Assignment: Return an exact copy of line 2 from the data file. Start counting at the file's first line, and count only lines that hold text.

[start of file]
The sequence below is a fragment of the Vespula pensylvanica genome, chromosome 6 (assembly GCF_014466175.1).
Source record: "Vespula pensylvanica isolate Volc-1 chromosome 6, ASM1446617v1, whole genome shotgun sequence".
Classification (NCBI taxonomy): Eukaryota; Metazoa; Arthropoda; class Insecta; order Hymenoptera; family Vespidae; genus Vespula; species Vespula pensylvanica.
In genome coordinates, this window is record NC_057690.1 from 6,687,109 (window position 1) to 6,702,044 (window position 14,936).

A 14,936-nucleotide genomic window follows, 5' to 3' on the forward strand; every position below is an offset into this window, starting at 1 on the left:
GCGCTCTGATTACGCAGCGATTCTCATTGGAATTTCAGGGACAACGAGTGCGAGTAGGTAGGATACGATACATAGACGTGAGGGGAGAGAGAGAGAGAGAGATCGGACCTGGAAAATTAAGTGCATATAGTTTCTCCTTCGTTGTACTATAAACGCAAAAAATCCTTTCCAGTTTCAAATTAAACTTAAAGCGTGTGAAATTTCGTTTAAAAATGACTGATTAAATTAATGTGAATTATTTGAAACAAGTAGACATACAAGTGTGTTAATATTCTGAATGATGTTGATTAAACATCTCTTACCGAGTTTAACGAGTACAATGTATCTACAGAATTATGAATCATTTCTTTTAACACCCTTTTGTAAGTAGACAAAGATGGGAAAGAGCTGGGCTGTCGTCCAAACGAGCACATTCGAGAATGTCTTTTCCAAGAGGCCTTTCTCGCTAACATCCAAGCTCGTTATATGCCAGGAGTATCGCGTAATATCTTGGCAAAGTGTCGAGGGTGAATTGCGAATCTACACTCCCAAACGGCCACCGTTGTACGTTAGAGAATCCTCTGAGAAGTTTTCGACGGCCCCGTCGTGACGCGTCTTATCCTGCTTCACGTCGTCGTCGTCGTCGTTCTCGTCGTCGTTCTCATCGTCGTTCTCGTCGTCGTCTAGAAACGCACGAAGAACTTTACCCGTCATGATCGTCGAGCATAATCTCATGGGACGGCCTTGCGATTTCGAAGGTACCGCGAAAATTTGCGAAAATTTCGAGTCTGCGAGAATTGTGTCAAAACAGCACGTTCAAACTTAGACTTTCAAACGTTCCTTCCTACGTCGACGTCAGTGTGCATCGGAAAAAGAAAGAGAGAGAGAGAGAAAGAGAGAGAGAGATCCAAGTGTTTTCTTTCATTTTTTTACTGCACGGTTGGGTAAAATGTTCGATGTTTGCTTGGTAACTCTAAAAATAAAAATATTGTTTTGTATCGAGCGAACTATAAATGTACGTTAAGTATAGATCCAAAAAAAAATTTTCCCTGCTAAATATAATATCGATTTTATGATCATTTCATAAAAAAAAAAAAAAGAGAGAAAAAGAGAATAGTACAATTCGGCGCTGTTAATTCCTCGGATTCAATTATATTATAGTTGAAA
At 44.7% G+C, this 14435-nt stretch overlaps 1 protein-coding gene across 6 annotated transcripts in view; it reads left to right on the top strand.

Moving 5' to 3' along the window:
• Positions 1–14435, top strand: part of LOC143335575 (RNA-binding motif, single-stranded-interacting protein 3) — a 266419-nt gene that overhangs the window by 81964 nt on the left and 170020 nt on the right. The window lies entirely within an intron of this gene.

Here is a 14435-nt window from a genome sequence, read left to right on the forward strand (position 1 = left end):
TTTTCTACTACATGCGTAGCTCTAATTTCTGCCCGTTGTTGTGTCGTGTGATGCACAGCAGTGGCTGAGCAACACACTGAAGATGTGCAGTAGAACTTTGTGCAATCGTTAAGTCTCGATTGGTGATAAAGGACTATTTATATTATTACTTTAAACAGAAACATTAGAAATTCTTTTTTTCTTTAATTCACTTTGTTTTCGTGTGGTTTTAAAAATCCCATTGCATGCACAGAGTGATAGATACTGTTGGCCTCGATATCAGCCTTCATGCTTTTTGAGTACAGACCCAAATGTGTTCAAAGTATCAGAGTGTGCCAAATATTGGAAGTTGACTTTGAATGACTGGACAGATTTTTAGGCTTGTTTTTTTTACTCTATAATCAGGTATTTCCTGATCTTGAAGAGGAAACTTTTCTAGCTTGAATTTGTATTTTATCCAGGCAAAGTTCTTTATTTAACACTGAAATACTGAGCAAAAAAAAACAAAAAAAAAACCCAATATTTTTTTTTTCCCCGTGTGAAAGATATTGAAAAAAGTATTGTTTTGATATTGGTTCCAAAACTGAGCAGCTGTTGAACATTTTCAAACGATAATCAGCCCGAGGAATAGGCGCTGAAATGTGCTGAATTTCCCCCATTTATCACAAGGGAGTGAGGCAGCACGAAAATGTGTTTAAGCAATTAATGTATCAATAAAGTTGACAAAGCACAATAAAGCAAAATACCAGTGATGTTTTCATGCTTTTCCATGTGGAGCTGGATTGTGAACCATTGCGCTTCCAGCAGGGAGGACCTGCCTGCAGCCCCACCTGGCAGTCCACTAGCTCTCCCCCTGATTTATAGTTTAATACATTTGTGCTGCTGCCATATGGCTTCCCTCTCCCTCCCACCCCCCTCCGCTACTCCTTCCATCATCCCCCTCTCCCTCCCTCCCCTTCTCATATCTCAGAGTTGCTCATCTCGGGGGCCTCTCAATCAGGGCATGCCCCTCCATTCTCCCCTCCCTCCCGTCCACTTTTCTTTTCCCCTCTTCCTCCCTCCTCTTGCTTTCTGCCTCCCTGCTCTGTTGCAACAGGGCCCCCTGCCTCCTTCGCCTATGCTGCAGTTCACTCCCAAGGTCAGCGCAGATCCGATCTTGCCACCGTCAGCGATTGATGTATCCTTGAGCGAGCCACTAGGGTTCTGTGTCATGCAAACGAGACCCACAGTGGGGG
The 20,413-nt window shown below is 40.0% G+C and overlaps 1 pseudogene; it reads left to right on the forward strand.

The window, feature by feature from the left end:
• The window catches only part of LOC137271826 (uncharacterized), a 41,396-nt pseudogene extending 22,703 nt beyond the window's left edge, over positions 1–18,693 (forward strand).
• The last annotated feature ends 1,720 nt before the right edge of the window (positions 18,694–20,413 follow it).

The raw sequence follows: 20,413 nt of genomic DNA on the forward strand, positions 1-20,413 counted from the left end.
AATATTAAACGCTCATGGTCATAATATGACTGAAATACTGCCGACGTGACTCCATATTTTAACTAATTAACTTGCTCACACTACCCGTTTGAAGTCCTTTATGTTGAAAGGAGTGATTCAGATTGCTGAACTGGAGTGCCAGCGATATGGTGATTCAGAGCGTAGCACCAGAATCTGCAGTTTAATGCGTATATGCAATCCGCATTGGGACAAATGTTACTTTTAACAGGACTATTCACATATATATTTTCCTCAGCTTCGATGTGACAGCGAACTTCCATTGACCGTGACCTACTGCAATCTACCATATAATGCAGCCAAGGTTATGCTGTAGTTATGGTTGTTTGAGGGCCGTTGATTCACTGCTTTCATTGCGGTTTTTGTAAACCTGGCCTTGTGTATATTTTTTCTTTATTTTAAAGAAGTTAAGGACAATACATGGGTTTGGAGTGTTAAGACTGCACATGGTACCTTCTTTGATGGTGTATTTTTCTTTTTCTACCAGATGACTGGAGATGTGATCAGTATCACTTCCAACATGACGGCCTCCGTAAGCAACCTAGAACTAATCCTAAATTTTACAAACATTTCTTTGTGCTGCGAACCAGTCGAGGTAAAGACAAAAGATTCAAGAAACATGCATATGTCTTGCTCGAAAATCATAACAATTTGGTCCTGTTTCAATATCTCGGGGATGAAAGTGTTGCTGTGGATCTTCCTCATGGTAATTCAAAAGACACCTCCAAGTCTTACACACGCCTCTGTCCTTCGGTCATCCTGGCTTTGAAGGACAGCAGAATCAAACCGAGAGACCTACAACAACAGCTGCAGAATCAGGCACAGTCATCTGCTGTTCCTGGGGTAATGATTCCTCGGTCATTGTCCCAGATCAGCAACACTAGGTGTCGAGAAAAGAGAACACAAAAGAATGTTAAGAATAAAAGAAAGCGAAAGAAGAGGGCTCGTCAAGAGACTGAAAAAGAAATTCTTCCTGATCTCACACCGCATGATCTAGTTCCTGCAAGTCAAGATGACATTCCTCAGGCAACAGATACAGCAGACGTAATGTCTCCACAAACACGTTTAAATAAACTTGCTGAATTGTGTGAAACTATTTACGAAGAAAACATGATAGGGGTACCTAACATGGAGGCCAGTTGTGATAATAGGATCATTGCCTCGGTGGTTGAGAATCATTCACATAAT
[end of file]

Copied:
Source record: "Vespula pensylvanica isolate Volc-1 chromosome 6, ASM1446617v1, whole genome shotgun sequence".